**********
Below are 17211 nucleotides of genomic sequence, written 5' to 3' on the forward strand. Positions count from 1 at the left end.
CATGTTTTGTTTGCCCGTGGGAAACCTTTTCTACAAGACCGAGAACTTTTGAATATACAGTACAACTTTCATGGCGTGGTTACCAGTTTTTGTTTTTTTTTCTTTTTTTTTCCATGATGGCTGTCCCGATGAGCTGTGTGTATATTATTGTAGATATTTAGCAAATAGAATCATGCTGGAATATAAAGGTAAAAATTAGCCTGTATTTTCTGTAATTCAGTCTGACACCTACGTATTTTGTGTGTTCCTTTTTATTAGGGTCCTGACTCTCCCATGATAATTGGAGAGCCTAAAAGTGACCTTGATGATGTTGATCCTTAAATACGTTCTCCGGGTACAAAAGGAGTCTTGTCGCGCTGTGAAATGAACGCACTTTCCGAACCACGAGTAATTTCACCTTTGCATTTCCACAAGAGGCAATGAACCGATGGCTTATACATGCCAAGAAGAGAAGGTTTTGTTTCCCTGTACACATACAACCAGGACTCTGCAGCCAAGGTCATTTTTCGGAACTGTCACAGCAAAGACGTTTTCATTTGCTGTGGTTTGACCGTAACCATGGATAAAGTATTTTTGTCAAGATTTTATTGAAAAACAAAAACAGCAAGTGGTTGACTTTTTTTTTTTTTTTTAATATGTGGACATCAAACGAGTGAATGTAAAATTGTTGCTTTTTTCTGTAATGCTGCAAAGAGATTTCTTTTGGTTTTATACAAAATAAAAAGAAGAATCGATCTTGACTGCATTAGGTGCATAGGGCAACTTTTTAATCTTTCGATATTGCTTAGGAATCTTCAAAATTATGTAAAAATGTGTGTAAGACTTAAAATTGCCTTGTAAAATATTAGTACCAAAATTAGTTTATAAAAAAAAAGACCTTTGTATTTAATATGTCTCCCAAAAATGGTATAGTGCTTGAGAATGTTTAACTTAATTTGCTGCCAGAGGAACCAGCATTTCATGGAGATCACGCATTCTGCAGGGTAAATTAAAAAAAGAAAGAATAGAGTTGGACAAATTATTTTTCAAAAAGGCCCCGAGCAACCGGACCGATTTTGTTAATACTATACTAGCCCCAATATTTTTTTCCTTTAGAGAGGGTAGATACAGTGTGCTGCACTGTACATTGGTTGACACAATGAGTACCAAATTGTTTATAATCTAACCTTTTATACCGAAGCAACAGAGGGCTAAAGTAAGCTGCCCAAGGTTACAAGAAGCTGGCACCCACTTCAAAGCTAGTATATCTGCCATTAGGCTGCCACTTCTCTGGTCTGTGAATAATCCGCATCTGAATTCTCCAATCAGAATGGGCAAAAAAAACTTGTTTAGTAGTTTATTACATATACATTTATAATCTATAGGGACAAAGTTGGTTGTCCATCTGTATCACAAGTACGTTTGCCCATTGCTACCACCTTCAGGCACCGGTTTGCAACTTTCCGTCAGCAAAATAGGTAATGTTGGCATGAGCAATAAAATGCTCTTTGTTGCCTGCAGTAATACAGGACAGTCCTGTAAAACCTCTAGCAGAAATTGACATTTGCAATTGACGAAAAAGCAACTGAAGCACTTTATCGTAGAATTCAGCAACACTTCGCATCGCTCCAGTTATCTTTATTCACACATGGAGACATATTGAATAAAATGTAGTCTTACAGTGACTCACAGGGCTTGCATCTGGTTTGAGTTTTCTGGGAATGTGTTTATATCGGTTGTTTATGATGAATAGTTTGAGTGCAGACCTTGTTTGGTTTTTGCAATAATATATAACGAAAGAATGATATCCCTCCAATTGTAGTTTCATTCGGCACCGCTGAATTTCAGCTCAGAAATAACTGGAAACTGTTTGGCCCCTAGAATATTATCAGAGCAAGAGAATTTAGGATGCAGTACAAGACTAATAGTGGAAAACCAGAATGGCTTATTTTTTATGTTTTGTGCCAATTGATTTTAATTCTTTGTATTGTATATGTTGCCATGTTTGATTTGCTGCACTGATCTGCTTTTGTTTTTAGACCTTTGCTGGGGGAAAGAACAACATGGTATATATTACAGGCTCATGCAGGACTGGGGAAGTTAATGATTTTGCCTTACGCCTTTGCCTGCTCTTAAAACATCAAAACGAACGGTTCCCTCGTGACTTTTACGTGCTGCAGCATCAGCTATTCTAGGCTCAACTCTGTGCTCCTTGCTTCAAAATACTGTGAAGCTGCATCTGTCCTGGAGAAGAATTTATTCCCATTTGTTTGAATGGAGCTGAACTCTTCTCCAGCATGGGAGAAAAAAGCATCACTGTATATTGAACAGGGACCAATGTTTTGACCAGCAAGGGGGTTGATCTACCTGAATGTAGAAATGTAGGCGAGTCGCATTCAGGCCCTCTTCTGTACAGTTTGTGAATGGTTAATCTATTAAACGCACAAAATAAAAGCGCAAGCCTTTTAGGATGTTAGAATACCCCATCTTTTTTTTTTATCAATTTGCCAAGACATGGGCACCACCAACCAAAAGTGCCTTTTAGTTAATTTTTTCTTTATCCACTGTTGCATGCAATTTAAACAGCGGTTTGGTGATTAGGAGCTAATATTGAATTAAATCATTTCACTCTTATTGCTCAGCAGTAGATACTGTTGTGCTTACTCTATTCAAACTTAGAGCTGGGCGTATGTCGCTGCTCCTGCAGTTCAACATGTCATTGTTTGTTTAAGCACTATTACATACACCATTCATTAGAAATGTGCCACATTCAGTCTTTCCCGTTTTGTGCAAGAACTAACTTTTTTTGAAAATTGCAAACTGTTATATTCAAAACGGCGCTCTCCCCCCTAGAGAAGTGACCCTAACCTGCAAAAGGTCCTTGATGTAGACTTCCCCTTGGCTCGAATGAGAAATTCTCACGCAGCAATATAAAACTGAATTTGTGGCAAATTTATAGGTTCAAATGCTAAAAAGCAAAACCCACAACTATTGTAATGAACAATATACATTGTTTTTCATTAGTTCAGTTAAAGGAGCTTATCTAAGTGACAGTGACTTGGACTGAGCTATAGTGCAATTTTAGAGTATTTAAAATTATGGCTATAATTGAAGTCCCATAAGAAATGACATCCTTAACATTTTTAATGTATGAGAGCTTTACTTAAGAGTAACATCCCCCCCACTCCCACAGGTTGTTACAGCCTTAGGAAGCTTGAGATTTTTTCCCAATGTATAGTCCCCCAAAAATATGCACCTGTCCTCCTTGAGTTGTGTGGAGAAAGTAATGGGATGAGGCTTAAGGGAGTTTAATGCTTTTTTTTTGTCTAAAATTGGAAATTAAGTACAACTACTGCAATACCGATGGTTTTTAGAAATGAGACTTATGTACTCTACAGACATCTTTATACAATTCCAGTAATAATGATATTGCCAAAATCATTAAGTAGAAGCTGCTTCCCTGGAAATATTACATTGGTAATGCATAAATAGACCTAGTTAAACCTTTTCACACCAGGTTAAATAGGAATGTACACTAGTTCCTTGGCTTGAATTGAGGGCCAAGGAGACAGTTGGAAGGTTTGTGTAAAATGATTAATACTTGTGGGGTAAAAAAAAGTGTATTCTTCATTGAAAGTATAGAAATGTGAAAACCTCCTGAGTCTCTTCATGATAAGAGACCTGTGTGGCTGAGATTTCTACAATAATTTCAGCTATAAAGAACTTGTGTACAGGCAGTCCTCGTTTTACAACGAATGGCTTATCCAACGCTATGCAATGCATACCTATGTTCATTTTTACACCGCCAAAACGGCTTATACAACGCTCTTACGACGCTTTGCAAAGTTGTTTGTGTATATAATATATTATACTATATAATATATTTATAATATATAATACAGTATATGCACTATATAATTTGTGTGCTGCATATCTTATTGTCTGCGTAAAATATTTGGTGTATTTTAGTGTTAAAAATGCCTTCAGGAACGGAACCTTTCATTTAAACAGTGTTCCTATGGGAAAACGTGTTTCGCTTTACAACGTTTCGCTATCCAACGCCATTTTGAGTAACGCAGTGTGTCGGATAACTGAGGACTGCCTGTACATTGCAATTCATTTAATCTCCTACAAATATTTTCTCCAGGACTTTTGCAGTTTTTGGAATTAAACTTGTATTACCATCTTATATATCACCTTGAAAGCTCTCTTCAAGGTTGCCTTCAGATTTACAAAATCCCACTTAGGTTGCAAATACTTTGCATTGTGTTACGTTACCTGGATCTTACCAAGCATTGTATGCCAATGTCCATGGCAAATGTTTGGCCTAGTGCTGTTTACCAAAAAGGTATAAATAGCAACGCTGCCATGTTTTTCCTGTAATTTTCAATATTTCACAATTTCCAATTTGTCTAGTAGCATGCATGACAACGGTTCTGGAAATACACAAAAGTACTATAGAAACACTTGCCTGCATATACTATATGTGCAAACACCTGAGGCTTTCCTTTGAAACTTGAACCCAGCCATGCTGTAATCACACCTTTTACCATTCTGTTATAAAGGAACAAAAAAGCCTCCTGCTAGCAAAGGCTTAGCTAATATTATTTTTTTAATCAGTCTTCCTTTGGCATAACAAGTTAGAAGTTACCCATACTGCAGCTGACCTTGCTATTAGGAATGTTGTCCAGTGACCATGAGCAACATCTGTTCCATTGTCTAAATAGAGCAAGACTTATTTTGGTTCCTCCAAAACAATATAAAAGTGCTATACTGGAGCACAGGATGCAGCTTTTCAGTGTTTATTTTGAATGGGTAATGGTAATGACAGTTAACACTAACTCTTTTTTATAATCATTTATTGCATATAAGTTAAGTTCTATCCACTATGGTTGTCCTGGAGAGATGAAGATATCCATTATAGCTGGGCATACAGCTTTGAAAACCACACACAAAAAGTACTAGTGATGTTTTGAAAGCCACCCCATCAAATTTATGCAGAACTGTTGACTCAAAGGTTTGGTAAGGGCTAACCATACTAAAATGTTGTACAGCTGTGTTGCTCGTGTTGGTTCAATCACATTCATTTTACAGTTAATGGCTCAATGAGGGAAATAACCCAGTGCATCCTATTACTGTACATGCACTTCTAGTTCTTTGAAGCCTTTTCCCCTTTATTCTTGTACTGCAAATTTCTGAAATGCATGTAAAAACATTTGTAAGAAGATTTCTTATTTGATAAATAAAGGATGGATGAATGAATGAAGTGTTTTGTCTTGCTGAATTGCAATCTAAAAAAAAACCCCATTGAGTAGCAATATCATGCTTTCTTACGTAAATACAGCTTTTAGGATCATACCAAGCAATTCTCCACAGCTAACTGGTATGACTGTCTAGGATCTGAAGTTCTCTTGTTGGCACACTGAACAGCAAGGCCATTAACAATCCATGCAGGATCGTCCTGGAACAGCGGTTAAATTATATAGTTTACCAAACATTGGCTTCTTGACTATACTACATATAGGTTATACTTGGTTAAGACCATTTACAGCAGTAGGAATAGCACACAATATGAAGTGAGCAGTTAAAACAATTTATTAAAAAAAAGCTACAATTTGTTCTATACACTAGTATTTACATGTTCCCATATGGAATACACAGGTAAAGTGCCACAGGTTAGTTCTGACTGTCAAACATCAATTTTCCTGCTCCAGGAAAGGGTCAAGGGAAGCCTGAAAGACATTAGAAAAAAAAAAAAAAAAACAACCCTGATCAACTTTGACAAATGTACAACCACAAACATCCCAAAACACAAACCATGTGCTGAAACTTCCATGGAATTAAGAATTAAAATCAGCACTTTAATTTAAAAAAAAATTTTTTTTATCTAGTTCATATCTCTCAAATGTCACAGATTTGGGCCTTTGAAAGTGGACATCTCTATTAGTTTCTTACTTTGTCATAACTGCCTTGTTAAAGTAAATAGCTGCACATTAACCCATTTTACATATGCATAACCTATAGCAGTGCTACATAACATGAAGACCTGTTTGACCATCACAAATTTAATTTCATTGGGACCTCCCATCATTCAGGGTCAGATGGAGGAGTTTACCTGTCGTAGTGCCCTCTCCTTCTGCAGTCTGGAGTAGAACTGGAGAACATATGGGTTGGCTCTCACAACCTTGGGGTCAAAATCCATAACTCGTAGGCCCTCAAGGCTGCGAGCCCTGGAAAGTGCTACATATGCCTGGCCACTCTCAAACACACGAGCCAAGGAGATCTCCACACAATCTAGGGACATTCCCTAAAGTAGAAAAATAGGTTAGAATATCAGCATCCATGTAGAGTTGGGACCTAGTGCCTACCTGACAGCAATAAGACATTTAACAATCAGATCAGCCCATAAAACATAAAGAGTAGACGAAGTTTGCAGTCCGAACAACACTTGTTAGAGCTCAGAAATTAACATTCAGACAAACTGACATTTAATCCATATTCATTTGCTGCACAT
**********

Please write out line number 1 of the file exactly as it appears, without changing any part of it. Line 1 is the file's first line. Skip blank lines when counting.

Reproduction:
Below are 17211 nucleotides of genomic sequence, written 5' to 3' on the forward strand. Positions count from 1 at the left end.